Delve Talks is a podcast that digs into the challenges around design, product development, leadership and innovation. Our third season continues to explore how leaders help create a culture that supports innovation, especially with the stressors and new opportunities that businesses face during the pandemic.
Dave Franchino and I had the opportunity to talk with Deanna Ballew, who was recently promoted the role of Chief Innovation Office at Widen Enterprises, a Madison-based marketing technology solutions company. We were particularly interested in talking with her about Widen’s evolution over the years and its approach to innovation.
Deanna shared how Widen’s commitment to learning is key to their innovation. Below are a few highlights:
Take the time
Throughout her 16-year career with Widen, Deanna has identified knowledge gaps in the company and then pursued the knowledge to fill them. From product management to adding UX research to understanding and putting structure around what innovation means for Widen, the first step is making the time and taking the effort to learn new processes, frameworks, and tools. The company took a year to learn about innovation from leading companies and do workshops and sprints to get comfortable with the necessary skills. That sets the stage for later success.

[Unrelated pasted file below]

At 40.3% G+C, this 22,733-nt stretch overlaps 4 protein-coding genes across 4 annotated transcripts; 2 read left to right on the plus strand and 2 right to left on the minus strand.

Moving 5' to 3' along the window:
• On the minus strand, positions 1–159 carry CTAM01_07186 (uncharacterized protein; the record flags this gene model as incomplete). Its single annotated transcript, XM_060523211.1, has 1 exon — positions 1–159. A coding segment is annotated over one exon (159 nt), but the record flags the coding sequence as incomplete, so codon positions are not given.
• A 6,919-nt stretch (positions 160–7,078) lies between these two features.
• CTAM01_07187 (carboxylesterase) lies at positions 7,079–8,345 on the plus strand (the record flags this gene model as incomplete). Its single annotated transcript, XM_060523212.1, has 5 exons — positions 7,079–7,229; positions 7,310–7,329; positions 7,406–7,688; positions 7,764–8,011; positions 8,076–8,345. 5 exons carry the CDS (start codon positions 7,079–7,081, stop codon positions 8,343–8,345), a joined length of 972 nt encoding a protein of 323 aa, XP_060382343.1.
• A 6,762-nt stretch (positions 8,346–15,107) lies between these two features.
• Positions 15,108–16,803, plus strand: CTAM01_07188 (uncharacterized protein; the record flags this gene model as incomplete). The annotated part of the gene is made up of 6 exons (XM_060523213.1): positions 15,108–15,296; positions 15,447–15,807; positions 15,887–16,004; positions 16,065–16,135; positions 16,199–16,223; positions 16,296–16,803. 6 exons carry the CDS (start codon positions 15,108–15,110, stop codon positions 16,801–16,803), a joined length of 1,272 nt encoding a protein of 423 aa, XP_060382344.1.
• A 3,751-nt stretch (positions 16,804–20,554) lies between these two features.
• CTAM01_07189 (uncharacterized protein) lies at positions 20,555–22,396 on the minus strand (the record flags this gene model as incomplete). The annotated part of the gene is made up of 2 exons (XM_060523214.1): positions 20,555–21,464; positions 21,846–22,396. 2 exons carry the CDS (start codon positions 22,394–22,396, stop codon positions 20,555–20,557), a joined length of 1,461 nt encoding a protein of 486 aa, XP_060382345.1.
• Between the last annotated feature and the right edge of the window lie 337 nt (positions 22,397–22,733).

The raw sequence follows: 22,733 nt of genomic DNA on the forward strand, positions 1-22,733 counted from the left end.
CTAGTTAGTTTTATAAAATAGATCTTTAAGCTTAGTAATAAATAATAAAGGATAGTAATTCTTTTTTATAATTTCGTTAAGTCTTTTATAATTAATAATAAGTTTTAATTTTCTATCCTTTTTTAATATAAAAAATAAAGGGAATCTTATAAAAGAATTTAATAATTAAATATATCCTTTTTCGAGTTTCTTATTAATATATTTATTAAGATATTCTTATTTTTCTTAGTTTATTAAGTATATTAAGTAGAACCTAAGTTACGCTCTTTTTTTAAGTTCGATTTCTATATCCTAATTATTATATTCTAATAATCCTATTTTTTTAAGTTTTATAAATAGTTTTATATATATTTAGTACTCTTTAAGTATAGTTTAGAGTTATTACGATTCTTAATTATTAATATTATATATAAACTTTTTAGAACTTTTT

Innovation is a process
There’s a myth that innovation is a “Eureka!” moment, but that’s rarely the case. But creativity requires constantly looking at your processes and identifying when things aren’t working anymore and making the necessary changes. “Process is really about the way you work, and you can innovate around that. And so, there's so many different ways that you can innovate. It's not just about a product or a deliverable. It's also about what you do. And when I think of innovation, it's really about changing human behavior. I mean, you have to solve a problem, but that problem has to then be adopted by humans and it changes us.,” Deanna said.
There’s a difference between invention and innovation
Organizations often conflate invention with innovation. But to Ballew, innovation is about identifying problems and solving them. It doesn’t necessarily need to be a new mousetrap. The hackathons and other activities that Widen was trying to encourage innovation were falling flat, so they looked at creating a shared definition of what innovation is for Widen and set realistic timelines and goals.
Be willing to change
Over time, the needs of your customers will change. Your organization needs to be able to change with them. Widen started out as an engraving company, then print-focused, and now it’s a MarTech company. Where are their customers going next? What adjacent opportunities can they explore in the next 3-5 years? What grounds them enough to keep evolving for 70-plus years are their five core values: be the change, flourish together, challenge today, do what you say you will, and service is our secret sauce.
Innovation and change are often uncomfortable. Teaching conflict and communication skills to your team can help them navigate from storming to performing. As woman tech leader, Deanna sees the importance of having a diverse team that constantly questions how they can better serve customers’ needs. Her advice to women considering a career in tech? “Just do it.” Curiosity is one of the qualities that has helped drive her career. She said it’s an invaluable quality that she encourages her team to indulge.
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